7 Subconscious Ways Couples Make Themselves Miserable in a Relationship (So You Can Stop)

Karen Finn at YourTango gives us advice on maintaining a happy marriage.

Pexels | Tobias Aeppli

Sometimes, an unhappy marriage just creeps up on you.

Are you in an unhappy marriage and miserable about it?

Maybe you are. Maybe you're not. Or maybe you're just unsure. Do you think your spouse is also miserable being married to you? What does it take to be in a good marriage that lasts?

For many married couples, it's normal to have thoughts about our marital happiness, especially when things aren't going well because we've hit a rough patch.

However, it's also possible to be miserable in your marriage and not be completely aware of it. You might even be asking yourself, "Why am I so unhappy?"

How are you making yourself miserable in your marriage without even knowing you're doing it?

Here are seven surprising things married couples subconsciously do that lead to an unhappy marriage.

1. Happily doing your own thing.

It's important that each spouse have interests outside of the marriage that help them each feel happy and vital. However, when the outside interests regularly interfere with or even prevent spending quality time with your spouse, it's time to take note.

Happy marriages require that the spouses spend time connecting and that means they spend time together — having sex, playing, talking about important stuff, doing new things, and doing the chores. It's these shared experiences that help to strengthen the marriage bond.

2. Believing you can change your spouse.

Hope is a beautiful thing because it can keep us moving toward our dreams. However, in a marriage, having hope that you can change your mate is a recipe for misery.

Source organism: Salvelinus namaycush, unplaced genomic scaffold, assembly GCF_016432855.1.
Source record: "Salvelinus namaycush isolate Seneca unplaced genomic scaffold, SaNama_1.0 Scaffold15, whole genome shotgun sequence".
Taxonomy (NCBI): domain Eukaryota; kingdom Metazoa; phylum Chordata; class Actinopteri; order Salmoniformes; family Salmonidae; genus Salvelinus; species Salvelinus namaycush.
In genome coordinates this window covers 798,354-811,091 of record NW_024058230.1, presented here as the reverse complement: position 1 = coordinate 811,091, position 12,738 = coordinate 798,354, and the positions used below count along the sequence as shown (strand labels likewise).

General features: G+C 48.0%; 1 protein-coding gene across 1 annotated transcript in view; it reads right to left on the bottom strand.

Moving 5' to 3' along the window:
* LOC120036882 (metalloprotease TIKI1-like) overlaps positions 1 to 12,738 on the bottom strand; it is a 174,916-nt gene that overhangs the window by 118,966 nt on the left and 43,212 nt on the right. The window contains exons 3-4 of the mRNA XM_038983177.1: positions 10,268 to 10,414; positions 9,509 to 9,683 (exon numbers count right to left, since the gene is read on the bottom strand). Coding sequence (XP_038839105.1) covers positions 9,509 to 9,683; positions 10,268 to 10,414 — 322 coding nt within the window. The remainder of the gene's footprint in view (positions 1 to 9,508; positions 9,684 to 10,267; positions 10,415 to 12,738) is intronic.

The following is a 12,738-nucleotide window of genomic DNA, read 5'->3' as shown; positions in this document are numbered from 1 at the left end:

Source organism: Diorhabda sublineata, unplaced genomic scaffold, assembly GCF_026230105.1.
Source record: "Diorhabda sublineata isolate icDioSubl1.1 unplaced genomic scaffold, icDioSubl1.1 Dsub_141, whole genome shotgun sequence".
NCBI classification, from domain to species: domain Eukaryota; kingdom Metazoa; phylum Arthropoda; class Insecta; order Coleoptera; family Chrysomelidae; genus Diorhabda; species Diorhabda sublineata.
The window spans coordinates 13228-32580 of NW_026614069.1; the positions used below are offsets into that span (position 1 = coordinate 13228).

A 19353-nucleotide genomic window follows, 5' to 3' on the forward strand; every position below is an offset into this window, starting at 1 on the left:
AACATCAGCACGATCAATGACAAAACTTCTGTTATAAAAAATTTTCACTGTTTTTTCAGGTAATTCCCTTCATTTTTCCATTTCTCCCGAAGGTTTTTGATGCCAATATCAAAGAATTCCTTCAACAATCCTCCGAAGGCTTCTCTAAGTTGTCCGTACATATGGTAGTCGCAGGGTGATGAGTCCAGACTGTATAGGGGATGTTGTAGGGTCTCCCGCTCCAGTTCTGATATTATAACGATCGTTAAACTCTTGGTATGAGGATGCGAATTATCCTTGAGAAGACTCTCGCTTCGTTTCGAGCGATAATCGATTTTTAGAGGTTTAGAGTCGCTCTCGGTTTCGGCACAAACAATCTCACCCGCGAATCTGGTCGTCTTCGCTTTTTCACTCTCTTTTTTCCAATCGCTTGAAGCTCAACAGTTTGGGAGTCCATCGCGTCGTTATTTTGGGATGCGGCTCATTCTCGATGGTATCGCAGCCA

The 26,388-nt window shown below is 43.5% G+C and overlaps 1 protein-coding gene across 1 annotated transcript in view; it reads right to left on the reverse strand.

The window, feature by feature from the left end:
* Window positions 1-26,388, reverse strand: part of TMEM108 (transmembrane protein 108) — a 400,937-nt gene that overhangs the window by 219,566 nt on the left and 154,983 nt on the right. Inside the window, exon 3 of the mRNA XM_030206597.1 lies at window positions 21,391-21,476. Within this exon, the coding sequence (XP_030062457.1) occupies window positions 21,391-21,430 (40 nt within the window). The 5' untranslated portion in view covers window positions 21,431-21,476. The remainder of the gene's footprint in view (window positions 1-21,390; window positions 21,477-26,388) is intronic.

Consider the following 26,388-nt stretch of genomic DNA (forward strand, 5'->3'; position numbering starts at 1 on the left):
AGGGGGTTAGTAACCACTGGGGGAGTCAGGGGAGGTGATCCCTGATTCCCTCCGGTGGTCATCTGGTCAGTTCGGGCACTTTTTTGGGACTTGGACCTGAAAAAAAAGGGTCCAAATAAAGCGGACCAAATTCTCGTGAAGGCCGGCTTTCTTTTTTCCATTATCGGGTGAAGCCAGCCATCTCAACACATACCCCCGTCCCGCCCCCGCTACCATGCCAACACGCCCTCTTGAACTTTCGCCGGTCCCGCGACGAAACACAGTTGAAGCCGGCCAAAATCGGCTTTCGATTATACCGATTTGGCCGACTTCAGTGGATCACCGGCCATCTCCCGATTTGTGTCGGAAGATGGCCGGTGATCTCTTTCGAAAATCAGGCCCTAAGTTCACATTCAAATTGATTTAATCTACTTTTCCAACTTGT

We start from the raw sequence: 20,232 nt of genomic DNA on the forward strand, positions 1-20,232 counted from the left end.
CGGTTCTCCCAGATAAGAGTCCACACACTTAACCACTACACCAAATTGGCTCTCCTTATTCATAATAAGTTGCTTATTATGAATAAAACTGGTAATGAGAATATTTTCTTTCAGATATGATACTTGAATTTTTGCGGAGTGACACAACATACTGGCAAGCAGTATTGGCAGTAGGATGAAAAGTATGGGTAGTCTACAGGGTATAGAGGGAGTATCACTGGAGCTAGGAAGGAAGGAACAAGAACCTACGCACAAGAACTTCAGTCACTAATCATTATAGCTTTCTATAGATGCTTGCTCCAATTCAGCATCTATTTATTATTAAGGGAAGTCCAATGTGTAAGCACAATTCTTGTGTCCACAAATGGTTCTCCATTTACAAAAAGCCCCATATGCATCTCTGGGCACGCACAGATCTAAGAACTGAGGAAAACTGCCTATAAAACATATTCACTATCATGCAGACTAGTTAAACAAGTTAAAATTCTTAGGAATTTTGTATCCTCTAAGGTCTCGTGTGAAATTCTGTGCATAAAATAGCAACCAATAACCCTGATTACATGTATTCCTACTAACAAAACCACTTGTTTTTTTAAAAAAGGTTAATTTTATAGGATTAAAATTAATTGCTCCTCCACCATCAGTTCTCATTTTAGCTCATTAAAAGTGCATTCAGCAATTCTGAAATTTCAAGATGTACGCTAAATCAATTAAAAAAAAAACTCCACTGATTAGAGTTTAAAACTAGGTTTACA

The only way anyone changes is because they choose to. Sure, you can make suggestions (or even demands), but your spouse won't make a permanent change unless they want to. And the longer you hold on to believing you can change them, the more likely it is that you'll wind up miserable in your marriage.

3. Taking care of everyone else.

When you spend so much time taking care of everyone else, you often neglect taking care of yourself. You lose touch with what you want and need. You may even lose your sense of self and see yourself as simply a spouse or parent.

When you lose your sense of self, it's easy to become profoundly unhappy with your marriage and your life.

4. Regularly fantasizing about life without your spouse.

When you spend more time daydreaming about life without your mate than how you can have more fun with them, something's amiss.

And what's amiss is your commitment to your marriage.

5. Expecting your spouse to complete you.

Yeah, yeah, yeah, we all remember the "romantic" line from the movie Jerry Maguire. But the truth is that happy marriages don't exist between two half people.

Happy marriages happen because two whole people choose to be together. And they don't just choose to be together when they get hitched, they choose to be together every single day.

6. Always having to prove you're right.

Most people thrive in marriages when they're married to someone they respect and who also respects them. If you believe your spouse isn't capable of being right about anything unless they're mimicking your opinions, you don't respect them.

And if you're married to someone you don't respect, are you really happy?

7. Being self-sufficient.

There's a general belief that we each need to be self-sufficient and capable of taking care of ourselves and our responsibilities without any outside assistance. This idea is great when you're single and have no family responsibilities.

However, when you're married, you're actually part of a team. And teams work together to accomplish their shared goals and dreams.

If you're not leaning on your spouse and your spouse isn't leaning on you to accomplish all you each hope for, then you're missing out on the magic of working together and you may even be making yourself needlessly miserable in your marriage.

As you can see from this list, feeling miserable in your marriage isn't something that's obviously premeditated. Sometimes things just drift off from marital bliss through seemingly innocuous behaviors.

The good news is that the things mentioned above aren't always notable signs your marriage is over. If your happiness in your married life is waning, you can still change things for the better through simple behaviors.

There's no reason to continue to suffer and feel miserable in your marriage. Things can be better.

Dr. Karen Finn is a divorce and life coach. Her writing on marriage and divorce has appeared on MSN, Yahoo!, and eHarmony, among others. You can learn more about Karen and her work at drkarenfinn.com.